An association has the same rights with regard to enforcement of non-disability related covenants against sober homes and their residents as against any other homeowner.  Warning letters, fines, limitation of voting rights, and lawsuits for specific performance are all possible remedies for covenant violations that do not stem from residents’ disabilities.  As noted above, current drug and alcohol use is not a protected disability, so a restriction against unlawful conduct generally or drug use specifically is not preempted by the FHA or ADA.  Of course, whenever criminal activity is involved, homeowners should be instructed to report the conduct to local law enforcement.  In addition to active drug use, there have also been instances of sober homes linked to Medicare and health insurance fraud.

Associations may also be able to mitigate adverse effects of a sober home by enacting restrictions that curtail troublesome activities without regard to disabilities.  For instance, if smoking, littering, or noise emanating from a sober home becomes a nuisance to neighbors, the HOA could vote to amend its covenants to address those issues without singling out group homes.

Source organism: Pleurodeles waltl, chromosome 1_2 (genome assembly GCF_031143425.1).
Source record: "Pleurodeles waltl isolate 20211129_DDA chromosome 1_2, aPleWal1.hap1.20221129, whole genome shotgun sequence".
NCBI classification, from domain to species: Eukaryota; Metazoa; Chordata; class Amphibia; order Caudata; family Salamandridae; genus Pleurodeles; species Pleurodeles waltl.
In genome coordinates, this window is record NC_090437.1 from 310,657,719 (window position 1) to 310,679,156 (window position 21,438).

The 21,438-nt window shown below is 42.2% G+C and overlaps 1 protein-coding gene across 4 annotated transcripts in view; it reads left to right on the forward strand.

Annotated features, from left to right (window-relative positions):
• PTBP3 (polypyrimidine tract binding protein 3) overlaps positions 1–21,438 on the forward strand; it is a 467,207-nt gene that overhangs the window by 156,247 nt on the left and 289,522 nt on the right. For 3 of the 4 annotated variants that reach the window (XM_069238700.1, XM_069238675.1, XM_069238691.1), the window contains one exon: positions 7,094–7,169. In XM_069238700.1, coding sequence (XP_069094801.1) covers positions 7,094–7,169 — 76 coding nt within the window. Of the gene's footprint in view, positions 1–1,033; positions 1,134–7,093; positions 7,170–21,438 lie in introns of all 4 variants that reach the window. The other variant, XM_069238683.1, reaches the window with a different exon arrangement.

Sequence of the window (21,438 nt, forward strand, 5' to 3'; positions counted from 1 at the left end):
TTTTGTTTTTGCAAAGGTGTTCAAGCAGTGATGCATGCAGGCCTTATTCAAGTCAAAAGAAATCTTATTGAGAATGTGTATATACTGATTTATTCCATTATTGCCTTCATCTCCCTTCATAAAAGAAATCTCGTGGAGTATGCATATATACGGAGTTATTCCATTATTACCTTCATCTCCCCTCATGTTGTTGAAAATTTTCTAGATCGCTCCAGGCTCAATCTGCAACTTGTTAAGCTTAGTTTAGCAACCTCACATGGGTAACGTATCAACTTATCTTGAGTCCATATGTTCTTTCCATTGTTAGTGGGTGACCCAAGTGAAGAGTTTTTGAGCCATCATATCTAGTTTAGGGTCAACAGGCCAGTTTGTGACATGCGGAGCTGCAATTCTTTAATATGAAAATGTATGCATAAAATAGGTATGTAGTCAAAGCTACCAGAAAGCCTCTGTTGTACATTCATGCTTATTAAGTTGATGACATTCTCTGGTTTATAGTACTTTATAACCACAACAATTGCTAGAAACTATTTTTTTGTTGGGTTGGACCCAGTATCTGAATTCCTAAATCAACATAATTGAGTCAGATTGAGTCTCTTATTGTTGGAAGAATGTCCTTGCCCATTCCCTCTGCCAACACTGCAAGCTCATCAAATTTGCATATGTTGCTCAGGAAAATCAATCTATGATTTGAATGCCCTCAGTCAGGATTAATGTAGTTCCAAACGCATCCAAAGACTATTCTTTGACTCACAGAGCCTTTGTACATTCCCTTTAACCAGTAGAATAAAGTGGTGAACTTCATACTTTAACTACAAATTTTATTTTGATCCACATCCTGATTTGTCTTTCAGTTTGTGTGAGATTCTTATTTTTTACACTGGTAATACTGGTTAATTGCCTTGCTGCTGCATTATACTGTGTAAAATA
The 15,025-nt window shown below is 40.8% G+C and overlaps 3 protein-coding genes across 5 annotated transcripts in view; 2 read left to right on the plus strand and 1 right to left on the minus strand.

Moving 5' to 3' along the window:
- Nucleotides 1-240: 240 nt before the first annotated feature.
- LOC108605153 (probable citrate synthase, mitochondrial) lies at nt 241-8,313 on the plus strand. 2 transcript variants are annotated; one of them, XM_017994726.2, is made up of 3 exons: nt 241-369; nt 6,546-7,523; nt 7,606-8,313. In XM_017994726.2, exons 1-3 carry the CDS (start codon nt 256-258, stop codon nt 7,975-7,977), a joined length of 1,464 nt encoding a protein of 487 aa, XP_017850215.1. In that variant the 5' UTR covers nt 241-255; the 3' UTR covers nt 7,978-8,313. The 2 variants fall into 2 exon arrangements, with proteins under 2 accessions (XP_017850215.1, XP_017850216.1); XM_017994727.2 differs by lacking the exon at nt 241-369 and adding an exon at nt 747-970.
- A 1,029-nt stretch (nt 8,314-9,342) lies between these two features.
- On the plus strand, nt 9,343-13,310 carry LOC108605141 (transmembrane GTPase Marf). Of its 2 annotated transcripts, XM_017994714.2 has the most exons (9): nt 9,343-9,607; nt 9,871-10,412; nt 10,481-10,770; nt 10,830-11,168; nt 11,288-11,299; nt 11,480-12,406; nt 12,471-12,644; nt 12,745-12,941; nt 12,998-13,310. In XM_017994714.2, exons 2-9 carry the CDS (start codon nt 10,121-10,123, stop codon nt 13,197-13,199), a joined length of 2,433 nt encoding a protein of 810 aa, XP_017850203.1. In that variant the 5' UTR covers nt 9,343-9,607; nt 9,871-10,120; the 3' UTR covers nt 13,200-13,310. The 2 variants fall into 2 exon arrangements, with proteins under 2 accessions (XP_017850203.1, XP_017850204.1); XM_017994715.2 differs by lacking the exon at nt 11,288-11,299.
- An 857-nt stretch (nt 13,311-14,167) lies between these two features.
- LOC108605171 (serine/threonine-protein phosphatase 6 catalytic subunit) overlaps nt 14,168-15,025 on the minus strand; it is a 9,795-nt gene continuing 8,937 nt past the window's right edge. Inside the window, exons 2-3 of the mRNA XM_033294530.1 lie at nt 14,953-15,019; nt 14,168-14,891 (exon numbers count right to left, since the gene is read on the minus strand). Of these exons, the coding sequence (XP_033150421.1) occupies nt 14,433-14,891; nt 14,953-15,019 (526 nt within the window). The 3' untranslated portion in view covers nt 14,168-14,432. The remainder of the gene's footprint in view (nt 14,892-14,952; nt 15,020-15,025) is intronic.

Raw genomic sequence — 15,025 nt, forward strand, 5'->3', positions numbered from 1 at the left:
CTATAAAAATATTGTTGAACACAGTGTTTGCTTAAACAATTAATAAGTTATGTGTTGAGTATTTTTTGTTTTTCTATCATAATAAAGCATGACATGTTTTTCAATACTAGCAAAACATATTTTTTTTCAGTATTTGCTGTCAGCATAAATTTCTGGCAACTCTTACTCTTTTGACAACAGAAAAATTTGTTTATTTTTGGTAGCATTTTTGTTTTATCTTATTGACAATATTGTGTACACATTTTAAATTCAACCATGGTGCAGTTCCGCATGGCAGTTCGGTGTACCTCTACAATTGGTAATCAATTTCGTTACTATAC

Licensing Requirements for Group Homes.

An oft-repeated concern about sober homes is the lack of federal regulations mandating training, certification, or background checks for sober home operators.  If operating commercially, group homes still need all appropriate business licenses, and group homes providing healthcare services are subject to all requirements relating to the services they offer.  But sober homes specifically are not regulated at the federal level.